As members of Congress, it's your obligation to hold union bosses individually accountable for violating rank-and-file members' Beck rights. This country did not achieve greatness by promoting and contributing to the ignorance of its citizens. America achieved greatness by encouraging and fostering the intellect, the ideas and the abilities of her citizens. The same is true of American's workforce. Given the chance, there can be no doubt what an informed workforce will aspire to and achieve.

And I thank you very much.

[The statement of Ms. Reneau follows:]




Chairman Riggs. Thank you very much, Commissioner Reneau, for your very powerful and eloquent statement. I also want to thank you also for reminding me.

I was remiss at the outset, ladies and gentlemen, not to recognize our missing colleague, Congressman Harris Fawell, who is the Chairman of the Subcommittee on Employer-Employee Relations. I'm standing in for him today. I am one of his counterparts, because I chair the Subcommittee on Early Childhood, Youth and Families, under the full Committee on Education and the Workforce.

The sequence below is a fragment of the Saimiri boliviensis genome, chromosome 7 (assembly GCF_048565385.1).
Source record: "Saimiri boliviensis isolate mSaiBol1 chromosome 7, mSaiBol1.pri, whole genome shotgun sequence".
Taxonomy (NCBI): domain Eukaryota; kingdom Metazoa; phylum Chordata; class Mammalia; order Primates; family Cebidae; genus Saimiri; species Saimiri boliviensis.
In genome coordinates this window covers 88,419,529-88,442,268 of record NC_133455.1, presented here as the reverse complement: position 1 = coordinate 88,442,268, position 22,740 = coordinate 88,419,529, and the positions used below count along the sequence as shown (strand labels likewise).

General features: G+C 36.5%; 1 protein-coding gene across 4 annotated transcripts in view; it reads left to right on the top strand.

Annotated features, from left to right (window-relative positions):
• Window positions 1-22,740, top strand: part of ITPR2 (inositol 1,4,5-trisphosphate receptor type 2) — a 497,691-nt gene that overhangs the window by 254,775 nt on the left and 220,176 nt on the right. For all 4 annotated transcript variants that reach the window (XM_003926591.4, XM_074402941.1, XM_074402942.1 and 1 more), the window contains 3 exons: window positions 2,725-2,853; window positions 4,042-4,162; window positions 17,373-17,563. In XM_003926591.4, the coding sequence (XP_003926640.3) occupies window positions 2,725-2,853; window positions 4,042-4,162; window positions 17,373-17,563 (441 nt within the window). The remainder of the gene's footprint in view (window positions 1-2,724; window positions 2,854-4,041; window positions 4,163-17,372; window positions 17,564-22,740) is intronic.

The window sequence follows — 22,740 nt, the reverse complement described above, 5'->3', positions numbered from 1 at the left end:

Ms. Reneau. Mr. Chairman --


Chairman Riggs. He is the author of the bill which is the subject of our hearing today, and which, as the Commissioner pointed out, would effectively codify the Beck decision.


Ms. Reneau. Yes, sir. I have a telephone call that I had made a commitment to at this time. May I be temporarily excused and immediately return?

Chairman Riggs. Of course, we understand and hope that you will return promptly.

We now turn to our last witness, Mr. Bob Williams, the executive director of the Evergreen Freedom Foundation in Olympia, Washington. Mr. Williams, thank you for waiting to be last. At least in the opening round of testimony, that gives you the opportunity to have the final word. Please proceed with your testimony.









Mr. Williams. Thank you, Mr. Chairman and distinguished members of the committee. I am Bob Williams, the president of the Evergreen Freedom Foundation, a state-based public policy research organization located in Washington State. I have been a certified public accountant, a government auditor of the GAO, and have served 10 years as a Washington State legislator.